Specifically, they need to take steps to end the massive discharges of polluted water from Lake Okeechobee into the St. Lucie River and Indian River Lagoon.

Legislation designed to help achieve this objective must take precedent over bills that will provide only partial relief from this decadeslong problem.

U.S. Rep. Curt Clawson, R-Bonita Springs, recently filed two relevant bills. The first — House Resolution 4436 — would expedite repairs to the Herbert Hoover Dike surrounding Lake Okeechobee by providing $800 million in emergency funding. It was introduced by U.S. Rep. Alcee Hastings, D-Delray Beach, on behalf of Clawson and Rep. Mario Diaz-Balart, R-Miami.

The second — House Resolution 4793 (the Everglades Land Acquisition Act) — would earmark $500 million for the U.S. Interior Department to purchase land south of Lake O.

Only one of Clawson's bills — the latter — has the potential to significantly reduce the discharges, which occur when the U.S. Army Corps of Engineers releases excess Lake O water east into the St. Lucie River and west into the Caloosahatchee River. Already this year, more than 100 billion gallons of Lake O water have fouled the St. Lucie River and Indian River Lagoon since January.

Moving water south from Lake O is the ultimate solution to the problem. The University of Florida Water Institute report on Lake Okeechobee, released last year, concluded reducing discharges and meeting the Everglades' need for more water "will require between 11,000 and 129,000 acres of additional land" between the lake and the national park.

One year ago, the governing board of the South Florida Water Management District voted unanimously to kill a proposal to purchase 46,800 acres of U.S. Sugar Corp. land south of Lake Okeechobee.

Clawson's bill resurrects the hope of purchasing land and shunting more water south of the lake — and away from our estuary.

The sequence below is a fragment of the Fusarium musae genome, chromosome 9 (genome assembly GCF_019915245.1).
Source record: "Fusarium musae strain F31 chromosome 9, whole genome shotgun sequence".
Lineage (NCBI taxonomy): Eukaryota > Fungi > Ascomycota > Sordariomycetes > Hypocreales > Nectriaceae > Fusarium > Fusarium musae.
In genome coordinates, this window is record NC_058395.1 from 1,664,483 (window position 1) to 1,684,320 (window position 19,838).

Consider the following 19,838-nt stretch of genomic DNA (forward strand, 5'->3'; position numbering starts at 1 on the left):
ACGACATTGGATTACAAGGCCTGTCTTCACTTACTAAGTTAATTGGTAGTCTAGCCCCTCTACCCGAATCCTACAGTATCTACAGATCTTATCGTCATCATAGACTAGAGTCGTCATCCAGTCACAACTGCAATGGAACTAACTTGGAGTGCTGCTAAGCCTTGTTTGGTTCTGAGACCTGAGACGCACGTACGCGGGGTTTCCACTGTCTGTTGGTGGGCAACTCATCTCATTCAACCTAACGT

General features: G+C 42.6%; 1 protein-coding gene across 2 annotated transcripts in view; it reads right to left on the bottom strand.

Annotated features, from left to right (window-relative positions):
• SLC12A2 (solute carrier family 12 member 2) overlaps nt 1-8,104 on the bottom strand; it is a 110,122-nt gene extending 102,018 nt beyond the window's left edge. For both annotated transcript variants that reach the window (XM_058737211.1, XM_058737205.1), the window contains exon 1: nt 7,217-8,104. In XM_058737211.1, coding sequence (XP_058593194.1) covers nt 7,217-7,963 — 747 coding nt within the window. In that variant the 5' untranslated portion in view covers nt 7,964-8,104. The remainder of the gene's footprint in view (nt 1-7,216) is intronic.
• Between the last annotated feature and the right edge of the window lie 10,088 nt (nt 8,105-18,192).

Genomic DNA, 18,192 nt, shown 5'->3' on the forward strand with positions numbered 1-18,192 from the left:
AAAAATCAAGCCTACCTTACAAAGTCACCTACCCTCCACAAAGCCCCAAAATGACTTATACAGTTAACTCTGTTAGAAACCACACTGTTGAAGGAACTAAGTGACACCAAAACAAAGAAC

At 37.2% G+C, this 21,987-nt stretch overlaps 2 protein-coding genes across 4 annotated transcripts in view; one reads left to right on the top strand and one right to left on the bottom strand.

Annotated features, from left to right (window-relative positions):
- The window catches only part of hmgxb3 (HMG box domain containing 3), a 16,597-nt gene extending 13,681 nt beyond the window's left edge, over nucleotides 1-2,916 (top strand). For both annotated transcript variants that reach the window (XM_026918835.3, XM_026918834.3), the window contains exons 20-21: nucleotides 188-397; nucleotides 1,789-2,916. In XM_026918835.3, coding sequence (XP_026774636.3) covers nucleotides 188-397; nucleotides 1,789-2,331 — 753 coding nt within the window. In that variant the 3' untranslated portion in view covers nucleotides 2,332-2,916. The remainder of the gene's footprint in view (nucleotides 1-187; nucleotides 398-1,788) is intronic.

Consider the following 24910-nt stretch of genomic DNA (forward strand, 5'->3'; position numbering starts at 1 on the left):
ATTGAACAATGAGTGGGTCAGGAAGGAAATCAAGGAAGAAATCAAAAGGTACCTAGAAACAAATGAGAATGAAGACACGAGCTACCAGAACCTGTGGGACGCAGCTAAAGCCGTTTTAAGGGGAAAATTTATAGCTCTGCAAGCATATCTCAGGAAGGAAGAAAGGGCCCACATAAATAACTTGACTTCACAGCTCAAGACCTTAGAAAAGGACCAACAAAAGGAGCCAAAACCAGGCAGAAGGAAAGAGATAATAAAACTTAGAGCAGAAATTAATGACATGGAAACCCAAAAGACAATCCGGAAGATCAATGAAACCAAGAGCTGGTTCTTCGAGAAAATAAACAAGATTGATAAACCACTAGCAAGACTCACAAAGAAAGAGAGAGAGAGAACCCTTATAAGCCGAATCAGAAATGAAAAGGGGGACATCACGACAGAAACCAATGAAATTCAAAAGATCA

Currently, there are no co-sponsors for the land-buying bill. Treasure Coast Newspapers' Editorial Board urges the members of our federal legislative delegation — including Sens. Bill Nelson, D-Florida; and Marco Rubio, R-Florida; and Reps. Patrick Murphy, D-Jupiter; and Tom Rooney, R-Okeechobee — to sign on and support this important legislation.

Corps officials have said reinforcing the dike won't necessarily reduce the discharges. However, acquiring additional land south of the lake to hold and treat water certainly will help rectify the problem.

4 comments:

Linda Vinter said...

The US Army Corps of Engineers already made an announcement last week that they are reducing discharges again, this weekend. These guys are just trying to build some hype for their organization so they can raise money.

David Smith said...

Linda Vinter are you a paid shill for Rick "the crook" Scott and the Tea Party or just a climate denier? You must have missed the part that said more than 200 scientists signed a letter to Gov. Rick Scott imploring him to pay attention. It is the only way to solve the pollution issues chronically afflicting millions of taxpayers on Florida's east and west coasts. Scott ignored them.

Anonymous said...

There is already more than 100,000 acres of land in public ownership, South of the lake that could be used for water storage. So why not use that land already? Or better yet kill two birds with one stone and buy the land up north. Most of the water from Lake O flows from up north. Store the water there and clean it BEFORE it enters Lake O.

Marc D. said...

What is the problem with the 100,000 publicly-owned land south of the lake? One would think with all the talk and Rep. Clawson's bill about buying additional land owned by US Sugar that US Sugar's land is more valuable even though the SFWMD rejected its purchase. It must be valuable for development, not for water storage. The best bet to meet environmental standards for water quality and to control the discharges to St. Lucie River is to construct water storage north of Lake O.